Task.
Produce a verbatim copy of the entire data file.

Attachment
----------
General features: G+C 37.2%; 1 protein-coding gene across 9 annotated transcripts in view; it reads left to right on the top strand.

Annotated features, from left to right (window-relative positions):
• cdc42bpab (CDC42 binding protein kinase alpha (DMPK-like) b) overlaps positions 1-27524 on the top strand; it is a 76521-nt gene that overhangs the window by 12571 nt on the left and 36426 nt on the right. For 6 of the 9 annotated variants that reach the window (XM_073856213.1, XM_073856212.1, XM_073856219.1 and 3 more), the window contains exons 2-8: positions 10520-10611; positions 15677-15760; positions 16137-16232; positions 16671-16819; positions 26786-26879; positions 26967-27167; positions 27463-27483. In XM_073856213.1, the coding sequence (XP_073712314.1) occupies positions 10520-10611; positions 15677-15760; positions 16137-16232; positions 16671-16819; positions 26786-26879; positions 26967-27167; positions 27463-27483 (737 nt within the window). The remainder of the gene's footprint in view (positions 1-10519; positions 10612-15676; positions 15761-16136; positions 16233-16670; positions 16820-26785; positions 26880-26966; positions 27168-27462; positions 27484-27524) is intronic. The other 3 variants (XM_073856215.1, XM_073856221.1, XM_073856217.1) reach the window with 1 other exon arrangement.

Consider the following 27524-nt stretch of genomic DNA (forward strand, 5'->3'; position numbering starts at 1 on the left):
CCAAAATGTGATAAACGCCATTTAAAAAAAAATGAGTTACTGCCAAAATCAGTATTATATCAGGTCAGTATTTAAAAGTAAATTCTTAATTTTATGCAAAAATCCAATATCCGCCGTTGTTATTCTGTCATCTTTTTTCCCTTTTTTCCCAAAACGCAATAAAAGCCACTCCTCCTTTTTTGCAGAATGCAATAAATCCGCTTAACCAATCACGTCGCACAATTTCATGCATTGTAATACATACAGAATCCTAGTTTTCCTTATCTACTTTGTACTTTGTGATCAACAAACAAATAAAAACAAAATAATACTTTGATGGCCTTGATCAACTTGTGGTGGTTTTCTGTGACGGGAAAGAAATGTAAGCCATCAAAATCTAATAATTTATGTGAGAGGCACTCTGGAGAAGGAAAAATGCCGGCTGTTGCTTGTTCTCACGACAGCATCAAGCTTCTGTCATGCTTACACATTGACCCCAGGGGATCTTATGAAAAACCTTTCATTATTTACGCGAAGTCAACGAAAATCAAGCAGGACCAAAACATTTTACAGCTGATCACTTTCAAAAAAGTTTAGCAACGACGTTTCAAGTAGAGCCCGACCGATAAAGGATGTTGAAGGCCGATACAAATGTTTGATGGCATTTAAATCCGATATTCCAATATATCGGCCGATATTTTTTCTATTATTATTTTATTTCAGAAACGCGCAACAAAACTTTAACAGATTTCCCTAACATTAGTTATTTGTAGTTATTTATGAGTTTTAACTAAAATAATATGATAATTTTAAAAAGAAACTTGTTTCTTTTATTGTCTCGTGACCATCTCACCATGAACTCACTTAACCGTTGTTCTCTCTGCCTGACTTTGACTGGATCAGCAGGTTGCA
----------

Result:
General features: G+C 37.2%; 1 protein-coding gene across 9 annotated transcripts in view; it reads left to right on the top strand.

Annotated features, from left to right (window-relative positions):
• cdc42bpab (CDC42 binding protein kinase alpha (DMPK-like) b) overlaps positions 1-27524 on the top strand; it is a 76521-nt gene that overhangs the window by 12571 nt on the left and 36426 nt on the right. For 6 of the 9 annotated variants that reach the window (XM_073856213.1, XM_073856212.1, XM_073856219.1 and 3 more), the window contains exons 2-8: positions 10520-10611; positions 15677-15760; positions 16137-16232; positions 16671-16819; positions 26786-26879; positions 26967-27167; positions 27463-27483. In XM_073856213.1, the coding sequence (XP_073712314.1) occupies positions 10520-10611; positions 15677-15760; positions 16137-16232; positions 16671-16819; positions 26786-26879; positions 26967-27167; positions 27463-27483 (737 nt within the window). The remainder of the gene's footprint in view (positions 1-10519; positions 10612-15676; positions 15761-16136; positions 16233-16670; positions 16820-26785; positions 26880-26966; positions 27168-27462; positions 27484-27524) is intronic. The other 3 variants (XM_073856215.1, XM_073856221.1, XM_073856217.1) reach the window with 1 other exon arrangement.

Consider the following 27524-nt stretch of genomic DNA (forward strand, 5'->3'; position numbering starts at 1 on the left):
CCAAAATGTGATAAACGCCATTTAAAAAAAAATGAGTTACTGCCAAAATCAGTATTATATCAGGTCAGTATTTAAAAGTAAATTCTTAATTTTATGCAAAAATCCAATATCCGCCGTTGTTATTCTGTCATCTTTTTTCCCTTTTTTCCCAAAACGCAATAAAAGCCACTCCTCCTTTTTTGCAGAATGCAATAAATCCGCTTAACCAATCACGTCGCACAATTTCATGCATTGTAATACATACAGAATCCTAGTTTTCCTTATCTACTTTGTACTTTGTGATCAACAAACAAATAAAAACAAAATAATACTTTGATGGCCTTGATCAACTTGTGGTGGTTTTCTGTGACGGGAAAGAAATGTAAGCCATCAAAATCTAATAATTTATGTGAGAGGCACTCTGGAGAAGGAAAAATGCCGGCTGTTGCTTGTTCTCACGACAGCATCAAGCTTCTGTCATGCTTACACATTGACCCCAGGGGATCTTATGAAAAACCTTTCATTATTTACGCGAAGTCAACGAAAATCAAGCAGGACCAAAACATTTTACAGCTGATCACTTTCAAAAAAGTTTAGCAACGACGTTTCAAGTAGAGCCCGACCGATAAAGGATGTTGAAGGCCGATACAAATGTTTGATGGCATTTAAATCCGATATTCCAATATATCGGCCGATATTTTTTCTATTATTATTTTATTTCAGAAACGCGCAACAAAACTTTAACAGATTTCCCTAACATTAGTTATTTGTAGTTATTTATGAGTTTTAACTAAAATAATATGATAATTTTAAAAAGAAACTTGTTTCTTTTATTGTCTCGTGACCATCTCACCATGAACTCACTTAACCGTTGTTCTCTCTGCCTGACTTTGACTGGATCAGCAGGTTGCA